If (y > x)
Console.WriteLine("y is greater than x")
End If

End Sub

End Module
```

Many expressions result in a boolean value. Boolean values are used in conditional statements.

```Console.WriteLine(x = y)
Console.WriteLine(y > x)
```

Relational operators always result in a Boolean value. These two lines print False and True.

```If (y > x)
Console.WriteLine("y is greater than x")
End If
```

The body of the `If` statement is executed only if the condition inside the parentheses is met. The `x > y` returns True, so the message "y is greater than x" is printed to the terminal.

```Option Strict On

Module Example

Dim a As Boolean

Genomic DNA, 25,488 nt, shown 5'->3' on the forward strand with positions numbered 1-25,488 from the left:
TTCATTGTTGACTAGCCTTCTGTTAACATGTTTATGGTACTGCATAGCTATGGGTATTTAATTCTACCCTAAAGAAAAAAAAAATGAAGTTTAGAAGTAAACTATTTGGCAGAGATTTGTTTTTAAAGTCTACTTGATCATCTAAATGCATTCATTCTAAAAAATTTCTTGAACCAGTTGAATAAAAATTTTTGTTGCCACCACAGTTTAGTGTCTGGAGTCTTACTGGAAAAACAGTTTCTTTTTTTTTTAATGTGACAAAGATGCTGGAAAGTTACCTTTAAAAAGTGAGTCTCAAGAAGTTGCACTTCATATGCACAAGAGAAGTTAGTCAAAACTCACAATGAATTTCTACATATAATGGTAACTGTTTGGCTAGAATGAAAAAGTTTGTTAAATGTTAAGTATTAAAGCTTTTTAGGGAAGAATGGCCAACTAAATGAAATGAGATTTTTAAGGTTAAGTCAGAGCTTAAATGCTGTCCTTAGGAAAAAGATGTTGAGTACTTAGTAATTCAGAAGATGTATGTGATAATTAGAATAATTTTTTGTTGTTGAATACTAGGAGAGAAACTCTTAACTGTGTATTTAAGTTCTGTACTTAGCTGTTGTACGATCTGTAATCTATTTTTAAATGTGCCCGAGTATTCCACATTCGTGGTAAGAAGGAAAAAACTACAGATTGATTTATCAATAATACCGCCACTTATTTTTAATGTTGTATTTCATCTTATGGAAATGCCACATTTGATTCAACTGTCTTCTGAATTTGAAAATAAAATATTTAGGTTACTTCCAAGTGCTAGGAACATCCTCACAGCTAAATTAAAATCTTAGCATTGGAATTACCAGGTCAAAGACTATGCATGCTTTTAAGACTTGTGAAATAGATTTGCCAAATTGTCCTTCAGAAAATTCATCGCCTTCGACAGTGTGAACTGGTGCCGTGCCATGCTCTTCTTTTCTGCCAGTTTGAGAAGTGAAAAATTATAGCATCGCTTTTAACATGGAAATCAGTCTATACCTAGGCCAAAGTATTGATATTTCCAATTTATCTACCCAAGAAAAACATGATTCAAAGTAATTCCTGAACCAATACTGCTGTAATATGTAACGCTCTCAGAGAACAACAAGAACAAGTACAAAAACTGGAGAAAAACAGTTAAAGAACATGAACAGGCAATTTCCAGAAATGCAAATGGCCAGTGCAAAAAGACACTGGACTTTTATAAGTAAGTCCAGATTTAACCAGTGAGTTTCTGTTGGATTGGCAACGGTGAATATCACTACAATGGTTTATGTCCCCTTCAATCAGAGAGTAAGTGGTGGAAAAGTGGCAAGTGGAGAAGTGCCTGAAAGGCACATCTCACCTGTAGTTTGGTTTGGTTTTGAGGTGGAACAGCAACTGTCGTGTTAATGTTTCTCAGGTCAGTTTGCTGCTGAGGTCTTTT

Dim b As Boolean
Dim c As Boolean
Dim d As Boolean

Sub Main()

a = (True And True)
b = (True And False)
c = (False And True)
d = (False And False)

Console.WriteLine(a)
Console.WriteLine(b)
Console.WriteLine(c)
Console.WriteLine(d)

End Sub

End Module
```

Example shows the logical `And` operator. It evaluates to True only if both operands are True.

```\$ ./andop.exe
True
False
False
False
```

The logical `Xor` operator evaluates to True, if exactly one of the operands is True.

```Option Strict On

Module Example

Dim a As Boolean
Dim b As Boolean
Dim c As Boolean
Dim d As Boolean

Sub Main

a = (True Xor True)
b = (True Xor False)
c = (False Xor True)
d = (False Xor False)

Console.WriteLine(a)
Console.WriteLine(b)
Console.WriteLine(c)
Console.WriteLine(d)

End Sub

End Module
```

The logical `Xor` evaluates to False if both operands are True or both False.

```\$ ./xorop.exe
False
True
True
False
```

The logical `Or` operator evaluates to True, if either of the operands is True.

```Option Strict On

Module Example

Sub Main()

Dim a As Boolean = True Or True
Dim b As Boolean = True Or False